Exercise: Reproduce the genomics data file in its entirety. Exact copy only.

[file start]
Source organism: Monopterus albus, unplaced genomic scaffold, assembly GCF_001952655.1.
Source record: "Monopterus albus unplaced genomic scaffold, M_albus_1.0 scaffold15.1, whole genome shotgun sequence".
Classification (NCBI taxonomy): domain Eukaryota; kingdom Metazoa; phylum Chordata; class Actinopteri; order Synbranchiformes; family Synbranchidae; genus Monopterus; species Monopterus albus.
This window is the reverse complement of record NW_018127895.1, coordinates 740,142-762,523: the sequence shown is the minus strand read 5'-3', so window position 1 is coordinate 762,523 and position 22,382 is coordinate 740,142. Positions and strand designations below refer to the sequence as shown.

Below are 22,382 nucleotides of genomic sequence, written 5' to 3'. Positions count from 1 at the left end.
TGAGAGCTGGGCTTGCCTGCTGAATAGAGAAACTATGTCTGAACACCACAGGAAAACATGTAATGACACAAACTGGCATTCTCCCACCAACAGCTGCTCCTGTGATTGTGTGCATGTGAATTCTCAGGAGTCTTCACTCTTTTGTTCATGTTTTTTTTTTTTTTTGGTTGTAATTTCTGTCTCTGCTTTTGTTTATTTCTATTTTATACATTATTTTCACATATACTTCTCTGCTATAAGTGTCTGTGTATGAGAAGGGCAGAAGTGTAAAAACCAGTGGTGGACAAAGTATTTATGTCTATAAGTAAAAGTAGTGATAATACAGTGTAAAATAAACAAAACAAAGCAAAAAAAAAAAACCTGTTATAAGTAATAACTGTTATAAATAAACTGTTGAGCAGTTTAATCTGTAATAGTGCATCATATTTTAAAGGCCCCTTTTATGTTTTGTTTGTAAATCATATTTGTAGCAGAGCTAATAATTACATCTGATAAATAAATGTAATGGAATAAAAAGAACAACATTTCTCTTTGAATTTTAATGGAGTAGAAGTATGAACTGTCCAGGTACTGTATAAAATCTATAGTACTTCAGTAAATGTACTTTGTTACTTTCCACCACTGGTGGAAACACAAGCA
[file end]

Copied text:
Source organism: Monopterus albus, unplaced genomic scaffold, assembly GCF_001952655.1.
Source record: "Monopterus albus unplaced genomic scaffold, M_albus_1.0 scaffold15.1, whole genome shotgun sequence".
Classification (NCBI taxonomy): domain Eukaryota; kingdom Metazoa; phylum Chordata; class Actinopteri; order Synbranchiformes; family Synbranchidae; genus Monopterus; species Monopterus albus.
This window is the reverse complement of record NW_018127895.1, coordinates 740,142-762,523: the sequence shown is the minus strand read 5'-3', so window position 1 is coordinate 762,523 and position 22,382 is coordinate 740,142. Positions and strand designations below refer to the sequence as shown.

Below are 22,382 nucleotides of genomic sequence, written 5' to 3'. Positions count from 1 at the left end.
TGAGAGCTGGGCTTGCCTGCTGAATAGAGAAACTATGTCTGAACACCACAGGAAAACATGTAATGACACAAACTGGCATTCTCCCACCAACAGCTGCTCCTGTGATTGTGTGCATGTGAATTCTCAGGAGTCTTCACTCTTTTGTTCATGTTTTTTTTTTTTTTTGGTTGTAATTTCTGTCTCTGCTTTTGTTTATTTCTATTTTATACATTATTTTCACATATACTTCTCTGCTATAAGTGTCTGTGTATGAGAAGGGCAGAAGTGTAAAAACCAGTGGTGGACAAAGTATTTATGTCTATAAGTAAAAGTAGTGATAATACAGTGTAAAATAAACAAAACAAAGCAAAAAAAAAAAACCTGTTATAAGTAATAACTGTTATAAATAAACTGTTGAGCAGTTTAATCTGTAATAGTGCATCATATTTTAAAGGCCCCTTTTATGTTTTGTTTGTAAATCATATTTGTAGCAGAGCTAATAATTACATCTGATAAATAAATGTAATGGAATAAAAAGAACAACATTTCTCTTTGAATTTTAATGGAGTAGAAGTATGAACTGTCCAGGTACTGTATAAAATCTATAGTACTTCAGTAAATGTACTTTGTTACTTTCCACCACTGGTGGAAACACAAGCA